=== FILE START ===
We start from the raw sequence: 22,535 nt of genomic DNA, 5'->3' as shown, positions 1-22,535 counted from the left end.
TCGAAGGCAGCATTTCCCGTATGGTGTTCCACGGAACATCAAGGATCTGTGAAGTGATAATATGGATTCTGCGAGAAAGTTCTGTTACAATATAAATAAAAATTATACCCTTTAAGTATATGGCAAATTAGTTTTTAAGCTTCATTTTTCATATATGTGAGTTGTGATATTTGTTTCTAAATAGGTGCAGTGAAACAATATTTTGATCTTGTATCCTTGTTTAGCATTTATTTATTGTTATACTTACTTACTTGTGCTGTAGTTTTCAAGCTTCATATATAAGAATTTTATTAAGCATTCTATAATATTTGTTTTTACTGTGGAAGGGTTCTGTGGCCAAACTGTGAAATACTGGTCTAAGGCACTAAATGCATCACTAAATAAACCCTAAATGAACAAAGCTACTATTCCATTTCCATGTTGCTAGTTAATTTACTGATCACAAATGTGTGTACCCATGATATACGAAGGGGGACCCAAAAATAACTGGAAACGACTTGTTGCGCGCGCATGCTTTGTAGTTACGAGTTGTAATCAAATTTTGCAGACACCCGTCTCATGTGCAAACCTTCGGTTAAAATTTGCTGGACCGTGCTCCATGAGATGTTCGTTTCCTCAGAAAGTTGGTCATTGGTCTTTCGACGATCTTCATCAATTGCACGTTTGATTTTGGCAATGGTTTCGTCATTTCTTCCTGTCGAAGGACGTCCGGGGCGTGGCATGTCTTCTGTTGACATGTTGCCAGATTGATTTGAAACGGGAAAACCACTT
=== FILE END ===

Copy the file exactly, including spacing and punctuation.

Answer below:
We start from the raw sequence: 22,535 nt of genomic DNA, 5'->3' as shown, positions 1-22,535 counted from the left end.
TCGAAGGCAGCATTTCCCGTATGGTGTTCCACGGAACATCAAGGATCTGTGAAGTGATAATATGGATTCTGCGAGAAAGTTCTGTTACAATATAAATAAAAATTATACCCTTTAAGTATATGGCAAATTAGTTTTTAAGCTTCATTTTTCATATATGTGAGTTGTGATATTTGTTTCTAAATAGGTGCAGTGAAACAATATTTTGATCTTGTATCCTTGTTTAGCATTTATTTATTGTTATACTTACTTACTTGTGCTGTAGTTTTCAAGCTTCATATATAAGAATTTTATTAAGCATTCTATAATATTTGTTTTTACTGTGGAAGGGTTCTGTGGCCAAACTGTGAAATACTGGTCTAAGGCACTAAATGCATCACTAAATAAACCCTAAATGAACAAAGCTACTATTCCATTTCCATGTTGCTAGTTAATTTACTGATCACAAATGTGTGTACCCATGATATACGAAGGGGGACCCAAAAATAACTGGAAACGACTTGTTGCGCGCGCATGCTTTGTAGTTACGAGTTGTAATCAAATTTTGCAGACACCCGTCTCATGTGCAAACCTTCGGTTAAAATTTGCTGGACCGTGCTCCATGAGATGTTCGTTTCCTCAGAAAGTTGGTCATTGGTCTTTCGACGATCTTCATCAATTGCACGTTTGATTTTGGCAATGGTTTCGTCATTTCTTCCTGTCGAAGGACGTCCGGGGCGTGGCATGTCTTCTGTTGACATGTTGCCAGATTGATTTGAAACGGGAAAACCACTT